Top that off with an international beerfest, some great bbq and I think you can call that a vacation.
Vancouver was on our way back to Calgary. I always love the variety of food in Van and there is never a short supply. Every time I go there, someone has a new recommendation for me. We didn’t have much time in Vancouver, so it was a bit of a rush to try to get all that we wanted to do packed into an overnight trip. We did get to visit the market at Granville Island and meet up with our friend, sake expert, Elise Gee for some sushi at Shiro.
So, you can imagine how full I was after the dinner at Shiro. I was saving room for the sushi all day, so I thought I was done with food. Then Elise asks us what we’re doing after dinner. She mentions an Asian night market in Richmond that takes place from 6pm -1am out by the casino. How can you miss something like that?
You can watch more of this hardcore food porn by checking out the video we made right here.
Fort Smith NT
I love Fort Smith, or ‘Smith’, as its affectionately called by the locals. This is where Jo’s mom’s family lives and it’s a little haven way up north of the 60th parallel bordering on the Wood Buffalo National Park. Speaking of buffalo…
Food-wise, the meal of choice around here is stew and bannock. There are a handful of eateries in this small town, but when someone has a lunch special of stew and bannock, it’s gonna be a full house. Lunch hour is busy in town as the 2 or 3 restaurants that are here are serving up food to hungry customers that come from nearby offices, off the highway or in from the bush. There are also fire crews that come in from time to time, depending on the time of year.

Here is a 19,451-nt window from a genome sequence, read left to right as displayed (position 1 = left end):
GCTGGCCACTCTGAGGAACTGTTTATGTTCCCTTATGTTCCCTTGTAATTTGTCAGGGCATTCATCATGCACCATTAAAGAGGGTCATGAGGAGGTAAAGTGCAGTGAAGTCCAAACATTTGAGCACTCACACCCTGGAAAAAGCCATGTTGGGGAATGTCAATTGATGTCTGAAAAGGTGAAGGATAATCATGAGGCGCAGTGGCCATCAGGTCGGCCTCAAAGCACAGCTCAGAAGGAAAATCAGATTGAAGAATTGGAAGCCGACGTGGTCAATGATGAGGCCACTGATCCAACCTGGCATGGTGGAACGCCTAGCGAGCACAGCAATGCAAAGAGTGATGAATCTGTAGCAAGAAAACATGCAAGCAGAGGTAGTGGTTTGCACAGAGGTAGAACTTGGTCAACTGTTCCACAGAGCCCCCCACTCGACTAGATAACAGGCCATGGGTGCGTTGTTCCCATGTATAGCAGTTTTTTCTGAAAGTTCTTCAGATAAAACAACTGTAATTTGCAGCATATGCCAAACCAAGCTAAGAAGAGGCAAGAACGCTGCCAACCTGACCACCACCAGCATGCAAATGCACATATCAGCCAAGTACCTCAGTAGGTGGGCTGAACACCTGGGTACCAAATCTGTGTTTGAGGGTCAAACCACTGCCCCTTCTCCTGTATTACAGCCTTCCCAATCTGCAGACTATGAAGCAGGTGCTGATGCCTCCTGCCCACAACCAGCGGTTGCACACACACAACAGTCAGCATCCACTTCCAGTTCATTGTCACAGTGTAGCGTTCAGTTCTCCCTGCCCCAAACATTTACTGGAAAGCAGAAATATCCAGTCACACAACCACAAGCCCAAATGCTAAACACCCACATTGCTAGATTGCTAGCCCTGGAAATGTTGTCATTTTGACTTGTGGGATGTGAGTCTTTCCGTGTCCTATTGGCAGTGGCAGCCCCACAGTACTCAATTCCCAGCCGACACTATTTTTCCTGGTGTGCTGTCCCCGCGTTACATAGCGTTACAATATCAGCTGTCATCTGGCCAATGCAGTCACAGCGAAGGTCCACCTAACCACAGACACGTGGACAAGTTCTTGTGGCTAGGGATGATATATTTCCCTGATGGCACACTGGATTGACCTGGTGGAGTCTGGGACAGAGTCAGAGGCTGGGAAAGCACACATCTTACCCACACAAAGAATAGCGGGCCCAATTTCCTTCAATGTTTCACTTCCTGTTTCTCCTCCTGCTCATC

During our stay, I had the chance to meet a new friend. Her name is Anna and she runs a new restaurant in town called Anna’s Home Cooking. She showed me her tiny kitchen, which makes all the food for her dine-in guests as well as take out meals that people can bring home and heat up.
Anna has made it her mission to get people in Fort Smith to eat healthy home-made food again. Though there are few places to eat here, the majority of people here like their burgers and fries, high salt processed foods and junk food. I have found here on my last couple trips that good ingredients are a challenge to find. A lot of locals have to go to other towns or cities to stock up on common items, since they are usually very costly at the stores in town. Jo’s family, for instance stock up a couple times a year in places like Grande Prairie or even Edmonton. That’s up to a 15 hour drive!